Aging Parents

The events of the past couple of weeks have got me thinking about parents and aging.  My husband is 40 years old; his dad is 80.  My own father is 42 years older than I am.  If we’re lucky enough to have children in the next couple of years, we’ll be looking at a similar age gap.

Hubby’s dad retired years ago and has been living off of the pension and social security that his former job and his government, respectively, provide.  Financially, he is stable.  He owns his home, easily pays his bills, and has plenty left over to spoil the two of us when we visit every year or two.  His health, on the other hand, is going downhill.  Even before his most recent hospitalization, one doctor who had treated him told my brother-in-law that he probably had 18 months or less before the cancer kills him.

His mental faculties are also in decline.  These two factors combined have led his family to pursue full-time care for him, in his home, once he’s released from the hospital.  An arrangement I’m sure he’s going to hate.  The alternative is for him to move in with his 84-year-old brother.  Which he would also hate.

My dad’s needs are completely different.  He’s well past retirement age but still works full-time (plus overtime) in a factory, a job he’s had for the last 10 years or so, and the only one where he’s ever had any kind of retirement plan.  When my mom died, he had no clue how to pay his bills, and despite my best efforts to try to teach him to pay them online, my sister ended up doing it for him, month after month, to this day.

He gets a physical at work once a year, and other than that, never sees a doctor.  Nor does he have a dentist.  My sister and I have tried multiple times to persuade him to go, but he’s afraid (for good reason) that they’ll tell him he needs to have what’s left of his teeth pulled in favor of a mouthful of dentures.  Other than bad teeth and well-controlled high blood pressure, he appears to be in perfect health.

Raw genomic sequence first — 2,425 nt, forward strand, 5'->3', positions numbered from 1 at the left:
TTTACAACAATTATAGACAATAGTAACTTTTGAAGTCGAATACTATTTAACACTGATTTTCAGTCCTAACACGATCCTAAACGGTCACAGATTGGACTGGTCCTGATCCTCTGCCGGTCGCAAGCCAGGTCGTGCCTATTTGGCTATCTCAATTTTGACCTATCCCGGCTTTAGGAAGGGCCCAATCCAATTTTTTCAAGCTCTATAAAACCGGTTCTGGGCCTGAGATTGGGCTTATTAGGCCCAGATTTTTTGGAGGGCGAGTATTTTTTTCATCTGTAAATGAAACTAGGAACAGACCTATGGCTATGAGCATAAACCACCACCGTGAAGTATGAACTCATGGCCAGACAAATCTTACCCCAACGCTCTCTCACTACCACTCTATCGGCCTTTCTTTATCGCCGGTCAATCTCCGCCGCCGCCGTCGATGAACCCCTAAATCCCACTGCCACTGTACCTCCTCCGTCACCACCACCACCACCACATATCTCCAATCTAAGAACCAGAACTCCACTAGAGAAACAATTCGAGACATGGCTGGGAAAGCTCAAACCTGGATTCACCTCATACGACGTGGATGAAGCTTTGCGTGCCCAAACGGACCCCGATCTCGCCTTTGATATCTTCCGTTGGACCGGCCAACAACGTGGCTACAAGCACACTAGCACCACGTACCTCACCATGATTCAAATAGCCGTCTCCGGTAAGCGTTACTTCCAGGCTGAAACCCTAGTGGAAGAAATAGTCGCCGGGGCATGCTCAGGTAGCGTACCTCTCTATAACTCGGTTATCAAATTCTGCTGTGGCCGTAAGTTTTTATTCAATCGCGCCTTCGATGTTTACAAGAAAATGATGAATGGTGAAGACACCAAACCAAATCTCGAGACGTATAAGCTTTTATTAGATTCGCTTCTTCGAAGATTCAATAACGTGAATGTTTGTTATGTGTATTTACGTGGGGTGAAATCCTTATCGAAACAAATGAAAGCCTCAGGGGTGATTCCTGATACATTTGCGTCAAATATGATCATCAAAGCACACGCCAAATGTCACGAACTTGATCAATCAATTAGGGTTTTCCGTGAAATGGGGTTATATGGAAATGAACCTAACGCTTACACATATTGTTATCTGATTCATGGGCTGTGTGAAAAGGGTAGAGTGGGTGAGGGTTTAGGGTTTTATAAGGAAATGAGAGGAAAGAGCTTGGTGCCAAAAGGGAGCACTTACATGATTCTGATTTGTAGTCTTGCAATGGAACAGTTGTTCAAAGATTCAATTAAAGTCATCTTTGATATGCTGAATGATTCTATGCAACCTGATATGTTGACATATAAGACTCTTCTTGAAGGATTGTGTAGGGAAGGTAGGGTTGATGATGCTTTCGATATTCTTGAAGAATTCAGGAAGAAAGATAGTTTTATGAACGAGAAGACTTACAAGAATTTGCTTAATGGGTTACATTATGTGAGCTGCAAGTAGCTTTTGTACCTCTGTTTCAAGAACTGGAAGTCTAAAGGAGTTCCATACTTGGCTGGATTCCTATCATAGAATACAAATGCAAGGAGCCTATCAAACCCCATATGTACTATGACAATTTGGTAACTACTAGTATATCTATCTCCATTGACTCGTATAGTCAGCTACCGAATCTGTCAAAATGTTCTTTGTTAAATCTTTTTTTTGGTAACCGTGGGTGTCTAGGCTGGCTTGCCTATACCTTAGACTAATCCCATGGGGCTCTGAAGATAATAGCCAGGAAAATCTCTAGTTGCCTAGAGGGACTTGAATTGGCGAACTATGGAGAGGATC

Recently, my dad’s hours at work were cut.  He immediately started worrying about how he’d pay the bills, including the mortgage on the house he’s nowhere near paying off.  My sister, who lives about two and a half hours away from him, joked that he could come live with her, and between her job and his social security, they could afford to rent a nice house with a big yard for her daughter.  Except she’s not really joking because if he can’t afford his house, that might be what happens.

Hubby and I both feel guilty that we don’t live closer to our fathers, especially as their needs become increasingly more demanding.  Our siblings are left to make the medical and financial arrangements that make our dads’ lives easier.  I wish we could visit Hubby’s dad more often in the months he has left on this earth.  I wish my dad could come live with us and finally retire.

And I wish that we were finally settled.  That Hubby had a job with benefits, including a cushy retirement account that will see us through our old age.  So that our children don’t have to worry about how we’ll pay for our house when we’re approaching 80.